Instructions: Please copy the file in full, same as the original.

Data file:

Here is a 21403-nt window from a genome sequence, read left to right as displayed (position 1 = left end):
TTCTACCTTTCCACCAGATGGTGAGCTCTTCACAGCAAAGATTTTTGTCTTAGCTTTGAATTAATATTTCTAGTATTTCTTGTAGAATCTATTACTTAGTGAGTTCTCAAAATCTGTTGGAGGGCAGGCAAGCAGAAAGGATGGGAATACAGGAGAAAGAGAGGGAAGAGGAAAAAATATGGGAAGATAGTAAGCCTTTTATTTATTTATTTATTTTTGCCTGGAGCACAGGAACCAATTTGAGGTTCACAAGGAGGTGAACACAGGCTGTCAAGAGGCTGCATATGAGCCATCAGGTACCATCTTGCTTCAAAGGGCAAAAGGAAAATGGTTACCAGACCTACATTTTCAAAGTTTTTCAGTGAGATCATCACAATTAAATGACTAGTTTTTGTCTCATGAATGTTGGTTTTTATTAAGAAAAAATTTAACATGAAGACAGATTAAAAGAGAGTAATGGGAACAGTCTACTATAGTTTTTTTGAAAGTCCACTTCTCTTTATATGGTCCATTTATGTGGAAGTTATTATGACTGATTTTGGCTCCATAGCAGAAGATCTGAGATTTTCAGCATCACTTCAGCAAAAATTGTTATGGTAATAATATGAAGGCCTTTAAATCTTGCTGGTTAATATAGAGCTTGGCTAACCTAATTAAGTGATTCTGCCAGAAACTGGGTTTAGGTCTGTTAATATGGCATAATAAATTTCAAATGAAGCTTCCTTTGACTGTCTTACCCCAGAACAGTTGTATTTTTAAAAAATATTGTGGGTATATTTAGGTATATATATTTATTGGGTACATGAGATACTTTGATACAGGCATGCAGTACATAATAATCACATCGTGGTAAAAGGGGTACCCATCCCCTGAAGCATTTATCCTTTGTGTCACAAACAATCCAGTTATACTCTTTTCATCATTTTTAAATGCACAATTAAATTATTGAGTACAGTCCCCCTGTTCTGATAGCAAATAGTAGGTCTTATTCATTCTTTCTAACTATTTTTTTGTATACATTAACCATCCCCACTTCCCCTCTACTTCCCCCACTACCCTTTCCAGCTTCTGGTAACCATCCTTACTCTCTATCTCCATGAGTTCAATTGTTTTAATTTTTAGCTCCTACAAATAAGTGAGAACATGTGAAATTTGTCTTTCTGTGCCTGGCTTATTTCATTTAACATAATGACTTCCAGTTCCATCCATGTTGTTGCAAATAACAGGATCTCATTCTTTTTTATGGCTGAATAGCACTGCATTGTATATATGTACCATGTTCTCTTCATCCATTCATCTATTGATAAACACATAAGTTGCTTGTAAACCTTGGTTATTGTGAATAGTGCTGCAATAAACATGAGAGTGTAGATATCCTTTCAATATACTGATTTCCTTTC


Here is a 21403-nt window from a genome sequence, read left to right as displayed (position 1 = left end):
TTCTACCTTTCCACCAGATGGTGAGCTCTTCACAGCAAAGATTTTTGTCTTAGCTTTGAATTAATATTTCTAGTATTTCTTGTAGAATCTATTACTTAGTGAGTTCTCAAAATCTGTTGGAGGGCAGGCAAGCAGAAAGGATGGGAATACAGGAGAAAGAGAGGGAAGAGGAAAAAATATGGGAAGATAGTAAGCCTTTTATTTATTTATTTATTTTTGCCTGGAGCACAGGAACCAATTTGAGGTTCACAAGGAGGTGAACACAGGCTGTCAAGAGGCTGCATATGAGCCATCAGGTACCATCTTGCTTCAAAGGGCAAAAGGAAAATGGTTACCAGACCTACATTTTCAAAGTTTTTCAGTGAGATCATCACAATTAAATGACTAGTTTTTGTCTCATGAATGTTGGTTTTTATTAAGAAAAAATTTAACATGAAGACAGATTAAAAGAGAGTAATGGGAACAGTCTACTATAGTTTTTTTGAAAGTCCACTTCTCTTTATATGGTCCATTTATGTGGAAGTTATTATGACTGATTTTGGCTCCATAGCAGAAGATCTGAGATTTTCAGCATCACTTCAGCAAAAATTGTTATGGTAATAATATGAAGGCCTTTAAATCTTGCTGGTTAATATAGAGCTTGGCTAACCTAATTAAGTGATTCTGCCAGAAACTGGGTTTAGGTCTGTTAATATGGCATAATAAATTTCAAATGAAGCTTCCTTTGACTGTCTTACCCCAGAACAGTTGTATTTTTAAAAAATATTGTGGGTATATTTAGGTATATATATTTATTGGGTACATGAGATACTTTGATACAGGCATGCAGTACATAATAATCACATCGTGGTAAAAGGGGTACCCATCCCCTGAAGCATTTATCCTTTGTGTCACAAACAATCCAGTTATACTCTTTTCATCATTTTTAAATGCACAATTAAATTATTGAGTACAGTCCCCCTGTTCTGATAGCAAATAGTAGGTCTTATTCATTCTTTCTAACTATTTTTTTGTATACATTAACCATCCCCACTTCCCCTCTACTTCCCCCACTACCCTTTCCAGCTTCTGGTAACCATCCTTACTCTCTATCTCCATGAGTTCAATTGTTTTAATTTTTAGCTCCTACAAATAAGTGAGAACATGTGAAATTTGTCTTTCTGTGCCTGGCTTATTTCATTTAACATAATGACTTCCAGTTCCATCCATGTTGTTGCAAATAACAGGATCTCATTCTTTTTTATGGCTGAATAGCACTGCATTGTATATATGTACCATGTTCTCTTCATCCATTCATCTATTGATAAACACATAAGTTGCTTGTAAACCTTGGTTATTGTGAATAGTGCTGCAATAAACATGAGAGTGTAGATATCCTTTCAATATACTGATTTCCTTTC